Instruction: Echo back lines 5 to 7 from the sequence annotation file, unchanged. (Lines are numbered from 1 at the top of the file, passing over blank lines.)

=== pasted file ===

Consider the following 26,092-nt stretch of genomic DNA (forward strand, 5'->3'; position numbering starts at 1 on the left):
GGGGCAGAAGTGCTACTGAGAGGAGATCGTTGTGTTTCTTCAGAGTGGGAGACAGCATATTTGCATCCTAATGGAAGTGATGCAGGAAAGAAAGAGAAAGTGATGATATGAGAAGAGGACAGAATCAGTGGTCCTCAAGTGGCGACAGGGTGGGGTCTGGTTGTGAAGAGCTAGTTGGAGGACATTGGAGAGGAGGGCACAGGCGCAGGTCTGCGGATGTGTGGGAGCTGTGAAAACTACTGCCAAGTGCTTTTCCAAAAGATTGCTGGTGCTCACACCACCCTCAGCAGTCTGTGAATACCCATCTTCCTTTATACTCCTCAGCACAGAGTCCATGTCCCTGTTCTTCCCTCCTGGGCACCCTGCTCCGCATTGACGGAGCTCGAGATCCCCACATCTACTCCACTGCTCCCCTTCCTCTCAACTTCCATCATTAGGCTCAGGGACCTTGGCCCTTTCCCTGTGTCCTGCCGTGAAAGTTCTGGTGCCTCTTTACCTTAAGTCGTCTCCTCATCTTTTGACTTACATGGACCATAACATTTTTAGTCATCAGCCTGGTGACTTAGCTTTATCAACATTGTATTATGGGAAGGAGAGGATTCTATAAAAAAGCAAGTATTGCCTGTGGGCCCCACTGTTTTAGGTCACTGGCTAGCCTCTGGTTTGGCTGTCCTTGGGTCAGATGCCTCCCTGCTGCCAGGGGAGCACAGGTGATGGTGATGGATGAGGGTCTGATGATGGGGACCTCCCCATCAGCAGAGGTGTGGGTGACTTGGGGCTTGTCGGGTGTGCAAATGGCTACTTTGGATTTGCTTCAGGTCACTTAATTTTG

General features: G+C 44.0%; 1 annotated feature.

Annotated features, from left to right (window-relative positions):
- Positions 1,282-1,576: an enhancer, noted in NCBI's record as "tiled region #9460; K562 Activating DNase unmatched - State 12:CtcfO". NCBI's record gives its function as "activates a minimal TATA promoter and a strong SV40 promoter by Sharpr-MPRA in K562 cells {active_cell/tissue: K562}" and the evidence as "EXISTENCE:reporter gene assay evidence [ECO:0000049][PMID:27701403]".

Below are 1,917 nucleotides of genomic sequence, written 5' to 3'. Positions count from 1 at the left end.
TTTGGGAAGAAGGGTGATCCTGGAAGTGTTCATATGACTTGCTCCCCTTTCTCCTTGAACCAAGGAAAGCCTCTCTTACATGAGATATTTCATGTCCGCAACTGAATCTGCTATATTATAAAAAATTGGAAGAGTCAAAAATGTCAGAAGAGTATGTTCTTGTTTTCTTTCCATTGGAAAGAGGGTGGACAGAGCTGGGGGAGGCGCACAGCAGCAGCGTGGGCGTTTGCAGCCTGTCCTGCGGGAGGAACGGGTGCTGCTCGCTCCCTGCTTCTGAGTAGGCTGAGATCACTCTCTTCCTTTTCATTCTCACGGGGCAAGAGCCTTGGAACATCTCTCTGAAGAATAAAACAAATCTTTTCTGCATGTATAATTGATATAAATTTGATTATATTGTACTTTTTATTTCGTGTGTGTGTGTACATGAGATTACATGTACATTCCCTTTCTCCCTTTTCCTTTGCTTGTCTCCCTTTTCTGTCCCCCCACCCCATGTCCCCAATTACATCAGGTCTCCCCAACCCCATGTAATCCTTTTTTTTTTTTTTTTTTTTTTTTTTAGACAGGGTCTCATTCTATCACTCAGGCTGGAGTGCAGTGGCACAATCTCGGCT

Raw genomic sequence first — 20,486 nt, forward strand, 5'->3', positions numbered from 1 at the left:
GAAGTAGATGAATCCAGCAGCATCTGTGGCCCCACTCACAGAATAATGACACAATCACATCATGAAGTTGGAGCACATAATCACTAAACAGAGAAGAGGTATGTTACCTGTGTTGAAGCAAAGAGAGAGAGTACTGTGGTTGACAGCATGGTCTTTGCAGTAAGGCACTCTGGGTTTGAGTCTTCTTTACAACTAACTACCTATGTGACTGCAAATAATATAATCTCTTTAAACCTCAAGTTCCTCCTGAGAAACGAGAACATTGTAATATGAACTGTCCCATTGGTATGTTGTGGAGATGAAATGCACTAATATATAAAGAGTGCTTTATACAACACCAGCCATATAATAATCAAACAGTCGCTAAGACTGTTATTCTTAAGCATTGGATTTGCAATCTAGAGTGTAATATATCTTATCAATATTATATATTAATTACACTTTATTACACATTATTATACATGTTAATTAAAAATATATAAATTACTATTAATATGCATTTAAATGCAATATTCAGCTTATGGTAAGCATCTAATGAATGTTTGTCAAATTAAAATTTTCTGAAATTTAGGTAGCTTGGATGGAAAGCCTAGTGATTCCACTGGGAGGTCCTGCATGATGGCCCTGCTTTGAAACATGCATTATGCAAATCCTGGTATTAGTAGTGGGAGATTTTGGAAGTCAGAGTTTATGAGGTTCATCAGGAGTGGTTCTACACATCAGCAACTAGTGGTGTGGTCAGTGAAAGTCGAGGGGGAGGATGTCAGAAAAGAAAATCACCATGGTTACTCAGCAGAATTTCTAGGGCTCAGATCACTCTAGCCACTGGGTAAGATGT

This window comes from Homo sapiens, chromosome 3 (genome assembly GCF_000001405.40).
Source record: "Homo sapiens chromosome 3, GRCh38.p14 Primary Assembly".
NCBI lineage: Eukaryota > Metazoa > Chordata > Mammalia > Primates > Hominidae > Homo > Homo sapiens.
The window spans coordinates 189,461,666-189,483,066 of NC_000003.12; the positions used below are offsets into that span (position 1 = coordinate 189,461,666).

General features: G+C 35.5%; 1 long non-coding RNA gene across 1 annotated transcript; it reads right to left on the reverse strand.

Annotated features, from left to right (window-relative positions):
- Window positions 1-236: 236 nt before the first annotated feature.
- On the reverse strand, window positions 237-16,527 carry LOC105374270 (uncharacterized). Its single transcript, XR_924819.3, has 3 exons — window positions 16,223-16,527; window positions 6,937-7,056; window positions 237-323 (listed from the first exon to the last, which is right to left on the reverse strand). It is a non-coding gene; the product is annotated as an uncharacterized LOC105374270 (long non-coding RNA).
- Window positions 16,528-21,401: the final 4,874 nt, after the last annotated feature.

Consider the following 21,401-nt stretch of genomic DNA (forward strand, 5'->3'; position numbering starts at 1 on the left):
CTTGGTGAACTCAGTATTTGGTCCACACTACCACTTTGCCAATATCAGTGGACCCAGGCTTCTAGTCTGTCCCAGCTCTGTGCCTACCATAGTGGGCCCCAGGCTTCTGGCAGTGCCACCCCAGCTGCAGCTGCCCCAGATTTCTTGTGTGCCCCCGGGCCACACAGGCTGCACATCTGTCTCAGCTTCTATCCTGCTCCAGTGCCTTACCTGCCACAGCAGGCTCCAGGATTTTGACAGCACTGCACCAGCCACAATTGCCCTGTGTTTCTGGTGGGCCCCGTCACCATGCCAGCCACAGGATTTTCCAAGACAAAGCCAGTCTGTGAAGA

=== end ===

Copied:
- Positions 1,282-1,576: an enhancer, noted in NCBI's record as "tiled region #9460; K562 Activating DNase unmatched - State 12:CtcfO". NCBI's record gives its function as "activates a minimal TATA promoter and a strong SV40 promoter by Sharpr-MPRA in K562 cells {active_cell/tissue: K562}" and the evidence as "EXISTENCE:reporter gene assay evidence [ECO:0000049][PMID:27701403]".

Below are 1,917 nucleotides of genomic sequence, written 5' to 3'. Positions count from 1 at the left end.
TTTGGGAAGAAGGGTGATCCTGGAAGTGTTCATATGACTTGCTCCCCTTTCTCCTTGAACCAAGGAAAGCCTCTCTTACATGAGATATTTCATGTCCGCAACTGAATCTGCTATATTATAAAAAATTGGAAGAGTCAAAAATGTCAGAAGAGTATGTTCTTGTTTTCTTTCCATTGGAAAGAGGGTGGACAGAGCTGGGGGAGGCGCACAGCAGCAGCGTGGGCGTTTGCAGCCTGTCCTGCGGGAGGAACGGGTGCTGCTCGCTCCCTGCTTCTGAGTAGGCTGAGATCACTCTCTTCCTTTTCATTCTCACGGGGCAAGAGCCTTGGAACATCTCTCTGAAGAATAAAACAAATCTTTTCTGCATGTATAATTGATATAAATTTGATTATATTGTACTTTTTATTTCGTGTGTGTGTGTACATGAGATTACATGTACATTCCCTTTCTCCCTTTTCCTTTGCTTGTCTCCCTTTTCTGTCCCCCCACCCCATGTCCCCAATTACATCAGGTCTCCCCAACCCCATGTAATCCTTTTTTTTTTTTTTTTTTTTTTTTTTAGACAGGGTCTCATTCTATCACTCAGGCTGGAGTGCAGTGGCACAATCTCGGCT